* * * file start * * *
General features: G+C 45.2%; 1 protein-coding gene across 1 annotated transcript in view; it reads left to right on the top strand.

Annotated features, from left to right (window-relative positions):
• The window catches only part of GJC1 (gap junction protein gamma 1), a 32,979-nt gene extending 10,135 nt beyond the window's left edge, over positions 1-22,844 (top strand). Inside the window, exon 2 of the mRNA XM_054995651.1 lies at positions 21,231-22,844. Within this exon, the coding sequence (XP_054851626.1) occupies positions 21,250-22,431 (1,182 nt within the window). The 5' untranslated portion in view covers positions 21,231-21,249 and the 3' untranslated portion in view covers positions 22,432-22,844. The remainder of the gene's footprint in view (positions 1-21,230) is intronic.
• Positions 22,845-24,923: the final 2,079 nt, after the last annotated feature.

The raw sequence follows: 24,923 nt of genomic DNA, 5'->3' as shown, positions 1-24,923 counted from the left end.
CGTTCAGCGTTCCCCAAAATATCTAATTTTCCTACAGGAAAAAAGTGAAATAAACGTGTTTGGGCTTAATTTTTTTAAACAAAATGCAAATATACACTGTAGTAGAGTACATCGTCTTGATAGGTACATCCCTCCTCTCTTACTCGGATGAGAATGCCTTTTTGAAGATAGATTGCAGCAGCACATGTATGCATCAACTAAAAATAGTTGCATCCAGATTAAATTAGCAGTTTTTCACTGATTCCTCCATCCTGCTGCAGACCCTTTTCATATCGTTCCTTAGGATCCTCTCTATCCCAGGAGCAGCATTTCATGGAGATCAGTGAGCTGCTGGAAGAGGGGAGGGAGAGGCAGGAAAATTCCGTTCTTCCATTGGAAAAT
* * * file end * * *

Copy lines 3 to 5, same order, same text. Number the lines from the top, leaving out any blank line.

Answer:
• The window catches only part of GJC1 (gap junction protein gamma 1), a 32,979-nt gene extending 10,135 nt beyond the window's left edge, over positions 1-22,844 (top strand). Inside the window, exon 2 of the mRNA XM_054995651.1 lies at positions 21,231-22,844. Within this exon, the coding sequence (XP_054851626.1) occupies positions 21,250-22,431 (1,182 nt within the window). The 5' untranslated portion in view covers positions 21,231-21,249 and the 3' untranslated portion in view covers positions 22,432-22,844. The remainder of the gene's footprint in view (positions 1-21,230) is intronic.
• Positions 22,845-24,923: the final 2,079 nt, after the last annotated feature.

The raw sequence follows: 24,923 nt of genomic DNA, 5'->3' as shown, positions 1-24,923 counted from the left end.